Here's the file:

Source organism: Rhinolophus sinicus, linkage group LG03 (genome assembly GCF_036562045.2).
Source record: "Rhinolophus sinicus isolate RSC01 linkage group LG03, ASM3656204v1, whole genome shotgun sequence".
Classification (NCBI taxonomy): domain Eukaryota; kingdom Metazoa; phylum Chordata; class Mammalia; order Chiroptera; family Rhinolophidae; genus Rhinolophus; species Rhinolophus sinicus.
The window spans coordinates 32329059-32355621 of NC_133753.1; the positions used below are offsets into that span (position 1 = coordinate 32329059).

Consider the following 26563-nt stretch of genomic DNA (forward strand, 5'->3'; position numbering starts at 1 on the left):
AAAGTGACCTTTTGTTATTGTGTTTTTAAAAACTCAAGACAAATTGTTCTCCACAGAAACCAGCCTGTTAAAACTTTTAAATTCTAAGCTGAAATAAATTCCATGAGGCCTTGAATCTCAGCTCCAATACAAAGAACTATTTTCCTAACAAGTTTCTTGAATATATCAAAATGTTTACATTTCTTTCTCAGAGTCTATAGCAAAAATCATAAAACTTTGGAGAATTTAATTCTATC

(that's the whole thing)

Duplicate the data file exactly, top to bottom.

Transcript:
Source organism: Rhinolophus sinicus, linkage group LG03 (genome assembly GCF_036562045.2).
Source record: "Rhinolophus sinicus isolate RSC01 linkage group LG03, ASM3656204v1, whole genome shotgun sequence".
Classification (NCBI taxonomy): domain Eukaryota; kingdom Metazoa; phylum Chordata; class Mammalia; order Chiroptera; family Rhinolophidae; genus Rhinolophus; species Rhinolophus sinicus.
The window spans coordinates 32329059-32355621 of NC_133753.1; the positions used below are offsets into that span (position 1 = coordinate 32329059).

Consider the following 26563-nt stretch of genomic DNA (forward strand, 5'->3'; position numbering starts at 1 on the left):
AAAGTGACCTTTTGTTATTGTGTTTTTAAAAACTCAAGACAAATTGTTCTCCACAGAAACCAGCCTGTTAAAACTTTTAAATTCTAAGCTGAAATAAATTCCATGAGGCCTTGAATCTCAGCTCCAATACAAAGAACTATTTTCCTAACAAGTTTCTTGAATATATCAAAATGTTTACATTTCTTTCTCAGAGTCTATAGCAAAAATCATAAAACTTTGGAGAATTTAATTCTATC